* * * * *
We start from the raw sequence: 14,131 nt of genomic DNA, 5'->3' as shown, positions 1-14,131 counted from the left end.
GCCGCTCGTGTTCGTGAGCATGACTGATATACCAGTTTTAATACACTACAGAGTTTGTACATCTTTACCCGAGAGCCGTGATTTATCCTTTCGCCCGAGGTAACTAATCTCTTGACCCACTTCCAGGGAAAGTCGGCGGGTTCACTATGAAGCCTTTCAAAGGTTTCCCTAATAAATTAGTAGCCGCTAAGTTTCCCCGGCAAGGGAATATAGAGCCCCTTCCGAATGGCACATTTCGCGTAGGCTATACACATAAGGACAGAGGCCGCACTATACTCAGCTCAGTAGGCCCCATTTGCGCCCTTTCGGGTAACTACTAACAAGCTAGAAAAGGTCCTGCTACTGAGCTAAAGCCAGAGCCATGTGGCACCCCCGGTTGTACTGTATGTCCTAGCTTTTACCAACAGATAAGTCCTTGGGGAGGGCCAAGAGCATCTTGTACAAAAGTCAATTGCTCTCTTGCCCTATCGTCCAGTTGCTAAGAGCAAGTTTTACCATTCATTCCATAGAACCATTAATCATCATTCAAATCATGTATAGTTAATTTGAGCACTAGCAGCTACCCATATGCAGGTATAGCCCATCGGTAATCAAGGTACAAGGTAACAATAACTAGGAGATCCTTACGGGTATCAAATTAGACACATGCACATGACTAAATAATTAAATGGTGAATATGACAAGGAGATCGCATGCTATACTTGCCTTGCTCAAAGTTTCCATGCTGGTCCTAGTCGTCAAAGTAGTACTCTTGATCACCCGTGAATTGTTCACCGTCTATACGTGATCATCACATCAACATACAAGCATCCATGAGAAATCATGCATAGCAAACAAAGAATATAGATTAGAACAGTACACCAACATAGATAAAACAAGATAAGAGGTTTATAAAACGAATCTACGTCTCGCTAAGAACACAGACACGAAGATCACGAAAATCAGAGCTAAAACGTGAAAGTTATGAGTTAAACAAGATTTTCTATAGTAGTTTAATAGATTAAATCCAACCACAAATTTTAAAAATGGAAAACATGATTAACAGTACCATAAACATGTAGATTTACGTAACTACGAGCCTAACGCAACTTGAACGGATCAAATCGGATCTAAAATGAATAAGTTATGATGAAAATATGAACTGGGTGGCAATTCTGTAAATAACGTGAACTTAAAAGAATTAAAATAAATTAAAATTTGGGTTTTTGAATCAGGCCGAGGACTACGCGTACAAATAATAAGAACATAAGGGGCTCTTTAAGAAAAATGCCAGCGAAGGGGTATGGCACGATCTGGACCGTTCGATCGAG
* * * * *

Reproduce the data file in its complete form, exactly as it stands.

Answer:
We start from the raw sequence: 14,131 nt of genomic DNA, 5'->3' as shown, positions 1-14,131 counted from the left end.
GCCGCTCGTGTTCGTGAGCATGACTGATATACCAGTTTTAATACACTACAGAGTTTGTACATCTTTACCCGAGAGCCGTGATTTATCCTTTCGCCCGAGGTAACTAATCTCTTGACCCACTTCCAGGGAAAGTCGGCGGGTTCACTATGAAGCCTTTCAAAGGTTTCCCTAATAAATTAGTAGCCGCTAAGTTTCCCCGGCAAGGGAATATAGAGCCCCTTCCGAATGGCACATTTCGCGTAGGCTATACACATAAGGACAGAGGCCGCACTATACTCAGCTCAGTAGGCCCCATTTGCGCCCTTTCGGGTAACTACTAACAAGCTAGAAAAGGTCCTGCTACTGAGCTAAAGCCAGAGCCATGTGGCACCCCCGGTTGTACTGTATGTCCTAGCTTTTACCAACAGATAAGTCCTTGGGGAGGGCCAAGAGCATCTTGTACAAAAGTCAATTGCTCTCTTGCCCTATCGTCCAGTTGCTAAGAGCAAGTTTTACCATTCATTCCATAGAACCATTAATCATCATTCAAATCATGTATAGTTAATTTGAGCACTAGCAGCTACCCATATGCAGGTATAGCCCATCGGTAATCAAGGTACAAGGTAACAATAACTAGGAGATCCTTACGGGTATCAAATTAGACACATGCACATGACTAAATAATTAAATGGTGAATATGACAAGGAGATCGCATGCTATACTTGCCTTGCTCAAAGTTTCCATGCTGGTCCTAGTCGTCAAAGTAGTACTCTTGATCACCCGTGAATTGTTCACCGTCTATACGTGATCATCACATCAACATACAAGCATCCATGAGAAATCATGCATAGCAAACAAAGAATATAGATTAGAACAGTACACCAACATAGATAAAACAAGATAAGAGGTTTATAAAACGAATCTACGTCTCGCTAAGAACACAGACACGAAGATCACGAAAATCAGAGCTAAAACGTGAAAGTTATGAGTTAAACAAGATTTTCTATAGTAGTTTAATAGATTAAATCCAACCACAAATTTTAAAAATGGAAAACATGATTAACAGTACCATAAACATGTAGATTTACGTAACTACGAGCCTAACGCAACTTGAACGGATCAAATCGGATCTAAAATGAATAAGTTATGATGAAAATATGAACTGGGTGGCAATTCTGTAAATAACGTGAACTTAAAAGAATTAAAATAAATTAAAATTTGGGTTTTTGAATCAGGCCGAGGACTACGCGTACAAATAATAAGAACATAAGGGGCTCTTTAAGAAAAATGCCAGCGAAGGGGTATGGCACGATCTGGACCGTTCGATCGAG